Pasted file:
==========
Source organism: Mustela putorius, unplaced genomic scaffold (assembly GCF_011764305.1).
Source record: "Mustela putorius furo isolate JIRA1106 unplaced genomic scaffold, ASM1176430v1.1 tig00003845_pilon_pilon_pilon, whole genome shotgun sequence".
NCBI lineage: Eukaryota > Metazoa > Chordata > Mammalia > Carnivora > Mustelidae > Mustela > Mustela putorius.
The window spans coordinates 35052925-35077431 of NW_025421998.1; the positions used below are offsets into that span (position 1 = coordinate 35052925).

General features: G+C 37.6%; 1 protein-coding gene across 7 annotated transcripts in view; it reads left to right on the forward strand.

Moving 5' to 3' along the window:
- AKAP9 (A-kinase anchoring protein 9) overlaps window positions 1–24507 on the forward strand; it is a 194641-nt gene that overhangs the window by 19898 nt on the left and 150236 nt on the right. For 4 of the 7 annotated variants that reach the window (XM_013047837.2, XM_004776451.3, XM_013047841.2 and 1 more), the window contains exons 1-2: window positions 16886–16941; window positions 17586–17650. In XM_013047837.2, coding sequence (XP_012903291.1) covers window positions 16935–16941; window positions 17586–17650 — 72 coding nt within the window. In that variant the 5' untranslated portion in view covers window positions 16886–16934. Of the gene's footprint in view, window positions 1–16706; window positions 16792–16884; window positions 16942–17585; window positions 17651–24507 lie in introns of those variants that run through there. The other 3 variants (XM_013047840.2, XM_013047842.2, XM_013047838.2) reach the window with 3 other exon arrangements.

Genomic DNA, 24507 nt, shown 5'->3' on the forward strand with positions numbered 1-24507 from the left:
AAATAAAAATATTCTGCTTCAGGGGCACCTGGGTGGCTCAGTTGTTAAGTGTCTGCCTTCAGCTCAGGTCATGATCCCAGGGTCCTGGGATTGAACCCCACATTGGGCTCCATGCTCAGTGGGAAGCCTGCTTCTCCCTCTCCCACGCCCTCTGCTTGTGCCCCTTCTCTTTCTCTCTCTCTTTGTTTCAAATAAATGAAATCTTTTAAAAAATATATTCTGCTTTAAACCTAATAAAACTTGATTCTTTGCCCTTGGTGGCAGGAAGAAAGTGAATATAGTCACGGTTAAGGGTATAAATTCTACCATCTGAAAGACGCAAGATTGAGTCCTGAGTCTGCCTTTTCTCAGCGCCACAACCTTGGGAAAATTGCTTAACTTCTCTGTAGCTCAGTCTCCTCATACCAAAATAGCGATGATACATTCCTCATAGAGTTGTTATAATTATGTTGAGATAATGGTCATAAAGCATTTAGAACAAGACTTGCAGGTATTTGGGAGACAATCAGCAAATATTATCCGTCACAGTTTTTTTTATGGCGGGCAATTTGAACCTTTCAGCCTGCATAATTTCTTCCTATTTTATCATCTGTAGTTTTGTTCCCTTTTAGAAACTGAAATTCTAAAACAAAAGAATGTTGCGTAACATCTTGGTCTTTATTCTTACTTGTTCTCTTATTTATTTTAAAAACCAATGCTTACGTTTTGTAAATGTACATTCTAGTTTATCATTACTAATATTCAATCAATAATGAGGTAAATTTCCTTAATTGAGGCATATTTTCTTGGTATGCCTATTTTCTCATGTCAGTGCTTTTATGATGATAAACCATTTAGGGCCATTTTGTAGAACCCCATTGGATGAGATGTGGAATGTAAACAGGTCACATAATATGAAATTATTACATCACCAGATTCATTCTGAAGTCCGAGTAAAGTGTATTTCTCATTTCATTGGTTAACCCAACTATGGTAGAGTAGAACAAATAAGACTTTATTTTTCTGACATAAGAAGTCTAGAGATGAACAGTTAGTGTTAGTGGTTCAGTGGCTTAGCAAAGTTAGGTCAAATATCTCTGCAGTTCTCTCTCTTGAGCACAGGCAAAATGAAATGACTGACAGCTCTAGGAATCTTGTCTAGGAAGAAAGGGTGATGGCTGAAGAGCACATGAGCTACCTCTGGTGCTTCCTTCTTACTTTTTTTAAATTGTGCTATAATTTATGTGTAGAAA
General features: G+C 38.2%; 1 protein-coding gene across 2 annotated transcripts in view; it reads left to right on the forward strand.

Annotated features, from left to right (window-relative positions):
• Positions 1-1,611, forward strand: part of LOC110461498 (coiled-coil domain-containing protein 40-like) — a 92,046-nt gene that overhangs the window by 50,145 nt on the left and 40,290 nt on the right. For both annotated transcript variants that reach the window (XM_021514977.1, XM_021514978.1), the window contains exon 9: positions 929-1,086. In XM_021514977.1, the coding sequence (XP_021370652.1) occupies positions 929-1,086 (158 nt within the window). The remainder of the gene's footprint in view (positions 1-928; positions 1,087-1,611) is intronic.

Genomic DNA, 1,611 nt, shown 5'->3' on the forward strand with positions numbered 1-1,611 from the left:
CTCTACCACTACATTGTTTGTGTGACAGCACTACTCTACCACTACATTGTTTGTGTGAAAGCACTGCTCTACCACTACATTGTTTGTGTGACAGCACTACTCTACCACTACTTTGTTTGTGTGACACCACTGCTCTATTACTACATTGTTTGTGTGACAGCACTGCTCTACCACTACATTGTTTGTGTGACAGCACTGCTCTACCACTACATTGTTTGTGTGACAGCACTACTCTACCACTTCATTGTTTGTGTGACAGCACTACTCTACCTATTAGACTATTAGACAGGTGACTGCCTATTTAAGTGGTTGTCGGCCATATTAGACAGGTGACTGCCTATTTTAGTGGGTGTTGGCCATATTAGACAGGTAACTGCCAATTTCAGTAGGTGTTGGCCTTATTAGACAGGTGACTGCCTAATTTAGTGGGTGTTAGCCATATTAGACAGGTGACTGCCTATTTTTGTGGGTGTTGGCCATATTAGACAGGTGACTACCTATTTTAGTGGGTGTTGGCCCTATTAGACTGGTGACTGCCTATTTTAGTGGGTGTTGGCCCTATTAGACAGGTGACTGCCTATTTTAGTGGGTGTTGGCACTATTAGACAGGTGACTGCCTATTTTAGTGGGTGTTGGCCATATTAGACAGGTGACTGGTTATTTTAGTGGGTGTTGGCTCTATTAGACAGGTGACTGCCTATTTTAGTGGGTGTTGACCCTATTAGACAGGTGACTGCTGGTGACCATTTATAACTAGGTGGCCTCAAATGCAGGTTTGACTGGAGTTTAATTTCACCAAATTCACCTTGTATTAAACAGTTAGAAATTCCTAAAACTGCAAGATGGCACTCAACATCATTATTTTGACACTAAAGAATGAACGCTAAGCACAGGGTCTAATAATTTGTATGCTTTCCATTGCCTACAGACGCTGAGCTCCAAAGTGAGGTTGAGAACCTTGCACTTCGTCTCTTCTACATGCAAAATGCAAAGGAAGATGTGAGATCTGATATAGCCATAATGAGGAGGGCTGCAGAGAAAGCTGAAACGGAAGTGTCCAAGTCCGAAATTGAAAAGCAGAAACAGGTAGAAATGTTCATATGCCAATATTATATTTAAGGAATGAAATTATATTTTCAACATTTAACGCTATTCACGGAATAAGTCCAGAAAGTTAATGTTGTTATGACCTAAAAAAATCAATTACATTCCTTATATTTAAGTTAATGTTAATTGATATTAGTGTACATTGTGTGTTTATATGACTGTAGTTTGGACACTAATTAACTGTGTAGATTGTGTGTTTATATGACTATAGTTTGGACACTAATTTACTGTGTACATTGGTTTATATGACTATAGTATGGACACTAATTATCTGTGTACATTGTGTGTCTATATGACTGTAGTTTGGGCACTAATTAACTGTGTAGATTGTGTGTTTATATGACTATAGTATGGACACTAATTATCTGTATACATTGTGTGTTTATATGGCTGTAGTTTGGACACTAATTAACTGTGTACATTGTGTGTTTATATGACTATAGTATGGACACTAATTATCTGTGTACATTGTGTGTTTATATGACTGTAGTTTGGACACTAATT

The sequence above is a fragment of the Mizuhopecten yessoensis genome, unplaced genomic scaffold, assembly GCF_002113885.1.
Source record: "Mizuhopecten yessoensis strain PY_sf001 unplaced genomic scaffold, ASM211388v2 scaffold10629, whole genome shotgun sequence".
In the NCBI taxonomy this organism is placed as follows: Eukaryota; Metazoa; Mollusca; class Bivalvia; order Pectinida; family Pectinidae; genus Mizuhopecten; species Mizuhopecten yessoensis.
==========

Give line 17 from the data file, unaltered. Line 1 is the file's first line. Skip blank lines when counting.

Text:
In the NCBI taxonomy this organism is placed as follows: Eukaryota; Metazoa; Mollusca; class Bivalvia; order Pectinida; family Pectinidae; genus Mizuhopecten; species Mizuhopecten yessoensis.